“This program is aimed at the poorest people, those who lack access to electric lighting and still use oil lamps, spending their own resources to pay for fuels that harm their health,” Energy and Mining Minister Jorge Merino said. The first phase installed 1,601 solar panels in the Contumaza province enough to power 126 impoverished communities throughout Cupisnique, San Benito, Chilete, Tantarica, Yonan, San Luis, and Contai. The second phase involved installing 12,500 photovoltaic solar systems enough to supply free power to 500,000 extremely poor households — about 2 million people. As part of its ambitious pursuit of solar power, Peru has also constructed the largest solar plant in Latin America, which generates electricity for over 67,000 homes, reducing Peruvian emissions of carbon dioxide by 24,000 tons each year. Peru’s average solar radiation levels can reach 5 kWh per m2 a day in the Sierra (foothill of The Andes).
This program is aimed at the poorest people, those who lack access to electric lighting and still use oil lamps
Presently, the world is in the midst of what many have called an energy crisis. The scenario painted for this situation is that fossil fuels will eventually run out. Taking into account the majority of our necessities rely on the usage of fossil fuels (automobiles, home electricity, etc.), this is truly debilitating. As a result, the push for alternative power is now on the forefront. The Inquisitr recently reported on a major leap in wind energy in which a French start-up created a “wind tree,” a device with over one hundred miniature windmills that looks like a tree.
However, some countries need to utilize green energy not for an alternative, but on necessity. One such country is Peru. Their people are in dire need of electricity that the country is giving 2 million of its poorest residents electricity for free with solar panels.
The plan to provide free electricity actually started back in July of 2013. Originally reported by both Inhabitat and Planetsave, an initiative known as “The National Photovoltaic Household Electrification Program” was initiated. At the time, only 66 percent of Peru’s 24 million people had access to electricity as stated by the country’s Energy and Mining Minister, Jorge Merino. Jorge also said the plan is to provide up to 95 percent of their population with electricity and that the poorest residents will get power first.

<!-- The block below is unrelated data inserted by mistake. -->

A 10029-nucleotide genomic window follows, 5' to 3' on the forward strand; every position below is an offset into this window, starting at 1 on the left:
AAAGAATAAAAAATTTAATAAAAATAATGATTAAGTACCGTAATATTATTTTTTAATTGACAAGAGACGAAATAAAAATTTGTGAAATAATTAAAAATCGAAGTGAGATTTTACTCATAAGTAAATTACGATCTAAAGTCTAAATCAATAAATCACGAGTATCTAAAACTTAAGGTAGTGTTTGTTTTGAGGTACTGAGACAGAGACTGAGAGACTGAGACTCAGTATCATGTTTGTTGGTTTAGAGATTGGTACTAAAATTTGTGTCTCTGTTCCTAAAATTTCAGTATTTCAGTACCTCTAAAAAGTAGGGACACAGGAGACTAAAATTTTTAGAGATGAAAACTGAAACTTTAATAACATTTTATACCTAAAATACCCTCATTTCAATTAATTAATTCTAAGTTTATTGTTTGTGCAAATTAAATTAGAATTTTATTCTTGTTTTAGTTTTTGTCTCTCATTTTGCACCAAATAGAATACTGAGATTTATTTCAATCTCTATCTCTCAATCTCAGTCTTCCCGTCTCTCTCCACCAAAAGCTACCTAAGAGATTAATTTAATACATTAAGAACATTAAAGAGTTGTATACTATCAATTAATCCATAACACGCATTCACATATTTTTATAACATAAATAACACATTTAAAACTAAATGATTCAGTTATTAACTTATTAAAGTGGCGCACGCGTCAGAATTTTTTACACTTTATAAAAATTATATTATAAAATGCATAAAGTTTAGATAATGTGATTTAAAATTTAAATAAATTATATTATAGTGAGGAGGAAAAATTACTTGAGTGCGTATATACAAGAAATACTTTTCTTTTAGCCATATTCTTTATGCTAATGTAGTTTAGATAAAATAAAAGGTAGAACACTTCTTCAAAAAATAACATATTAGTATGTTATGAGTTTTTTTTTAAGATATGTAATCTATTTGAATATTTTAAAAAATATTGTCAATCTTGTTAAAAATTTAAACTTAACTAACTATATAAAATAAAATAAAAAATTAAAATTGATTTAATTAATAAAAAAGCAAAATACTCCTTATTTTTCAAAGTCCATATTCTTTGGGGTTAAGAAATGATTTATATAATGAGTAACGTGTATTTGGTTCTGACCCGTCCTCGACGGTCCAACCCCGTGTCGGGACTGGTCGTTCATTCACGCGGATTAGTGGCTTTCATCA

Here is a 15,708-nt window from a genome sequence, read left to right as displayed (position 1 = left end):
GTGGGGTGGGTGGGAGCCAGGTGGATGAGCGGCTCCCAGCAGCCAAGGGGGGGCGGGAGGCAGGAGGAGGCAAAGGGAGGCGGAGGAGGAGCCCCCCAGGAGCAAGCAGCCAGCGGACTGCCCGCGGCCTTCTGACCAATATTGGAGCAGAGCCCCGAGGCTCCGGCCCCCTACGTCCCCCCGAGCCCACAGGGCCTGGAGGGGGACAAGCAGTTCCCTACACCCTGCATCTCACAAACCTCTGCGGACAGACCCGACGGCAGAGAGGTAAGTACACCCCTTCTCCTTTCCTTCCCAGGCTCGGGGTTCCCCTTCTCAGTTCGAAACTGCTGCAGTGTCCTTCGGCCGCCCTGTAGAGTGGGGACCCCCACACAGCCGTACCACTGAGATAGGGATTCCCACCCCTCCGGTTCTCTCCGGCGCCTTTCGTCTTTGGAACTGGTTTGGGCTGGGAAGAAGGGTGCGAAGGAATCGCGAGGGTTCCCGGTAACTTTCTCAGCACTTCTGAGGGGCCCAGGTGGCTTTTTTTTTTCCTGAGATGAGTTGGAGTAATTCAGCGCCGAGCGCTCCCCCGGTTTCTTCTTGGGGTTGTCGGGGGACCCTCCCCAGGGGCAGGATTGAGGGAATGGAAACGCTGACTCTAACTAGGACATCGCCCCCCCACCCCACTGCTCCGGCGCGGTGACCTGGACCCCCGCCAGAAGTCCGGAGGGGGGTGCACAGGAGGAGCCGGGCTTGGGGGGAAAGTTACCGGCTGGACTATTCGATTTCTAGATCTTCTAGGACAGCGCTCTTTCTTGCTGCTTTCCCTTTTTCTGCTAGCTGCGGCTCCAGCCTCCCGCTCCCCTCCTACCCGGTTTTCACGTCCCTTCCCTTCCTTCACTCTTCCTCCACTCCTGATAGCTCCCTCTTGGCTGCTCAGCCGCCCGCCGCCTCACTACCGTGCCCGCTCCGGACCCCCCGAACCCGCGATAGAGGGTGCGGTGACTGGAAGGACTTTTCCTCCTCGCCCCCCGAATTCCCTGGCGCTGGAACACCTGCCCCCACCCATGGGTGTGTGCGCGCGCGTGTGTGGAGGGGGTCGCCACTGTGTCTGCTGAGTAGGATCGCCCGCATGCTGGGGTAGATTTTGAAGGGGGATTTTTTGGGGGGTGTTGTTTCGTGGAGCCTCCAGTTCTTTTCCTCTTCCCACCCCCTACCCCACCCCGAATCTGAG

“This program is aimed at the poorest people, those who lack access to electric lighting and still use oil lamps, spending their own resources to pay for fuels that harm their health.”
The first phase installed 1,601 solar panels in the Contumaza province. That is enough to power 126 communities throughout Cupisnique, San Benito, Chilete, Tantarica, Yonan, San Luis, and Contai. The second phase involved 12,500 PV systems to provide 500,000 households — about 2 million people — with free electricity. The overall cost was $200 million.
The reason why this project is suddenly getting attention again is because it is expected to be completed either this year or next. In a follow-up report by Minds, the 500,000 households that received 12,500 PV systems have been cared and any remaining PV systems will be auctioned off. However, it is unclear if the initiative truly reached 95 percent of its people. Nevertheless, the results of The National Photovoltaic Household Electrification Program will truly be tested as the country progresses towards 2050, a year in which the population is estimated to be 42 million.
Now that you read the details on Peru’s initiative to provide free electricity to their people, what are your views? Do you think the United States should incorporate such a plan for Americans?
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